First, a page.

Catherine S. Ramírez will spend the year working on two related projects: Assimilation: An Alternative History and Denizenship or Democracy? By excavating the history of the concept of assimilation in the United States, Assimilation offers a broader theory of assimilation, one that reckons with legacies of settler colonialism, slavery, and an immigration apparatus that ranks mobile subjects. A policy-oriented project, Denizenship or Democracy? confronts the problem of denizenship. Denizens are people who are present in the nation-state, but who are not recognized as full or legitimate members of society. By comparing integration policies in migrant-receiving countries, Ramírez hopes to work toward more meaningful immigrant integration and, by extension, more egalitarian democracies.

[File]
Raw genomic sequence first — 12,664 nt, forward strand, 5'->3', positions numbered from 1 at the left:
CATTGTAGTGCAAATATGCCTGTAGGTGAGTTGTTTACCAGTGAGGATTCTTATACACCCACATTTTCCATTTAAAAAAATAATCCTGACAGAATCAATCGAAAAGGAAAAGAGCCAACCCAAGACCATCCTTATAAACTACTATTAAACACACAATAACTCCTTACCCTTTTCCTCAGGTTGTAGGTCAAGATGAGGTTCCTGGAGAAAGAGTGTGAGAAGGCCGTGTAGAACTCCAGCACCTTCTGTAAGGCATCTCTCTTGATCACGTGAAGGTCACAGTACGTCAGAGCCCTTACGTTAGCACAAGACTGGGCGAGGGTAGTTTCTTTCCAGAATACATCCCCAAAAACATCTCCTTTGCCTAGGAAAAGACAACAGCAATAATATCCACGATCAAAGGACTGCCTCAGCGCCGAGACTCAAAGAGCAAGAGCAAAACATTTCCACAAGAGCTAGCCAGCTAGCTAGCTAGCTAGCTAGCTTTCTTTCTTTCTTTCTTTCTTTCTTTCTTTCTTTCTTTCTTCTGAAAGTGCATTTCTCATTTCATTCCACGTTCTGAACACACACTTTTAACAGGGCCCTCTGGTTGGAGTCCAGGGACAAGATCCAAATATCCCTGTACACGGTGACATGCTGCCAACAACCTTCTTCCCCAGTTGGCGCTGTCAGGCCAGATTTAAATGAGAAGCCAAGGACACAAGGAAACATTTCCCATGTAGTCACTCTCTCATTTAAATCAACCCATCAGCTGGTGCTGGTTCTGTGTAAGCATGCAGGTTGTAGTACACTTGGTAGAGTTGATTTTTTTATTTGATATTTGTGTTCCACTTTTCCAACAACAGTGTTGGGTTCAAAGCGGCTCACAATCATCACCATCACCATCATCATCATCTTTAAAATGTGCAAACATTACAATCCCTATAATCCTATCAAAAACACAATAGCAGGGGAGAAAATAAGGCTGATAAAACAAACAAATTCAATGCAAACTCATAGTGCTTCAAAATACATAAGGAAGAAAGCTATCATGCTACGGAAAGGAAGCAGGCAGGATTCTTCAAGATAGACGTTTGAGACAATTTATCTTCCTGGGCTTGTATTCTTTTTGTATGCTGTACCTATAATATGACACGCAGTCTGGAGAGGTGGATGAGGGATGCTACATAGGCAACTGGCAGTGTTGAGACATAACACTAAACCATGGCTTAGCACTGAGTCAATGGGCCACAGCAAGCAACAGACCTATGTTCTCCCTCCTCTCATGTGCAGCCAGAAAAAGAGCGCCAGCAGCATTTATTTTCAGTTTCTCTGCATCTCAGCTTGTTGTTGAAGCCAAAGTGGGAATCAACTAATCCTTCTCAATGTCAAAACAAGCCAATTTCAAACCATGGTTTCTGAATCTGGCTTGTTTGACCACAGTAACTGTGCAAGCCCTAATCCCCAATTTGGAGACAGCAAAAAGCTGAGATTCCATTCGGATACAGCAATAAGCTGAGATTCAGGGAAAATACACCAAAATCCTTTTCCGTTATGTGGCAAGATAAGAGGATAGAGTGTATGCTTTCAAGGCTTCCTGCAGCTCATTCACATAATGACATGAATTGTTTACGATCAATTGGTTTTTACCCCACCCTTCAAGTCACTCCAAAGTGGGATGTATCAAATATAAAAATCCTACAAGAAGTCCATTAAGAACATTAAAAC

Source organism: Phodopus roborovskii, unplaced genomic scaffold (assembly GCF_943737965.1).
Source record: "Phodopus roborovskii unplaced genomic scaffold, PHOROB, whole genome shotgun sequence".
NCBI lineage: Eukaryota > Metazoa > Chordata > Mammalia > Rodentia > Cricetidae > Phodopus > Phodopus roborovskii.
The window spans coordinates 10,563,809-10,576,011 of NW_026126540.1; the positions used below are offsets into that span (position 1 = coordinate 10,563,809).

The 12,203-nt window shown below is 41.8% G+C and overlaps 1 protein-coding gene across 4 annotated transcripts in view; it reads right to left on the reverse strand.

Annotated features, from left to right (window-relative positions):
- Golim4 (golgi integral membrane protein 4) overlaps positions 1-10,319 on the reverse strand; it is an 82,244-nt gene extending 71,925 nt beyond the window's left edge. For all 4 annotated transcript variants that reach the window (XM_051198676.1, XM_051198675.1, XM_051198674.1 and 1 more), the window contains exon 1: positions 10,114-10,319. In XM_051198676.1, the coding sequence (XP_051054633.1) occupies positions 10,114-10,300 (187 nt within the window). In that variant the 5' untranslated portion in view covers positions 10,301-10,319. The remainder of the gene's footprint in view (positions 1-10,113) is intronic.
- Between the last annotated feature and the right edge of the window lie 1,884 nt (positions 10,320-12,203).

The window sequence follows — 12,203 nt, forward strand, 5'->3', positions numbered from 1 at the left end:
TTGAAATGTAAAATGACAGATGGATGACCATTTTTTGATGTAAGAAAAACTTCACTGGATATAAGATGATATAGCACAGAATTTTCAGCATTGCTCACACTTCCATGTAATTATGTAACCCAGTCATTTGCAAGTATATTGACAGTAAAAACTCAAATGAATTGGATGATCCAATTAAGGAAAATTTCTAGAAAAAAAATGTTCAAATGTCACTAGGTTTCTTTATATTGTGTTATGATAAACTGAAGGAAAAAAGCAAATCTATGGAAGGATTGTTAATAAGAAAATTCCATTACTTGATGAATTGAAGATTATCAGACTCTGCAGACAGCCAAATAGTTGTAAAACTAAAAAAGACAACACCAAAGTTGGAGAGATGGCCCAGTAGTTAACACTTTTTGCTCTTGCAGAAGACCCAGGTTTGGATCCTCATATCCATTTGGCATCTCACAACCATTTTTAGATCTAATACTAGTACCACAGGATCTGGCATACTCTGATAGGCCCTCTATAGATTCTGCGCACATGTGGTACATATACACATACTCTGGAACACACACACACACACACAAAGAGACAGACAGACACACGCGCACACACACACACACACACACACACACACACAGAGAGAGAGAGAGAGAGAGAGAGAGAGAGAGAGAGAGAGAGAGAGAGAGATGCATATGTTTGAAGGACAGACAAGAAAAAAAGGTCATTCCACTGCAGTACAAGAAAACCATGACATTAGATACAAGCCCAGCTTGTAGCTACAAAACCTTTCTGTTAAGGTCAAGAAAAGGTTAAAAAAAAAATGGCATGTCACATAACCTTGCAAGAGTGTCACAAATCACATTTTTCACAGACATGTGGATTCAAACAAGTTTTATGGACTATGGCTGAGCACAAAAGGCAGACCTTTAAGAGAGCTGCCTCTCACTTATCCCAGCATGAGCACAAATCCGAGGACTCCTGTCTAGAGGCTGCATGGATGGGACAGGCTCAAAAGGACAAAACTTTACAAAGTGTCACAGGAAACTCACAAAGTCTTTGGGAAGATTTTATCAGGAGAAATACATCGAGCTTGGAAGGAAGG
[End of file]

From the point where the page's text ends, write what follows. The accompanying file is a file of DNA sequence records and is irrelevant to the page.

An associate professor of Latin American and Latino Studies at the University of California, Santa Cruz, Ramírez is a scholar of migration, citizenship, and race. As director of UC Santa Cruz’s Research Center for the Americas, she was the principal investigator of Non-citizenship, an Andrew W. Mellon Foundation John E. Sawyer Seminar on the Comparative Study of Culture. She is the author of The Woman in the Zoot Suit: Gender, Nationalism, and the Cultural Politics of Memory (Duke University Press, 2009) and several essays on race, gender, and science fiction. For more information, visit her website: https://catherinesramirez.sites.ucsc.edu/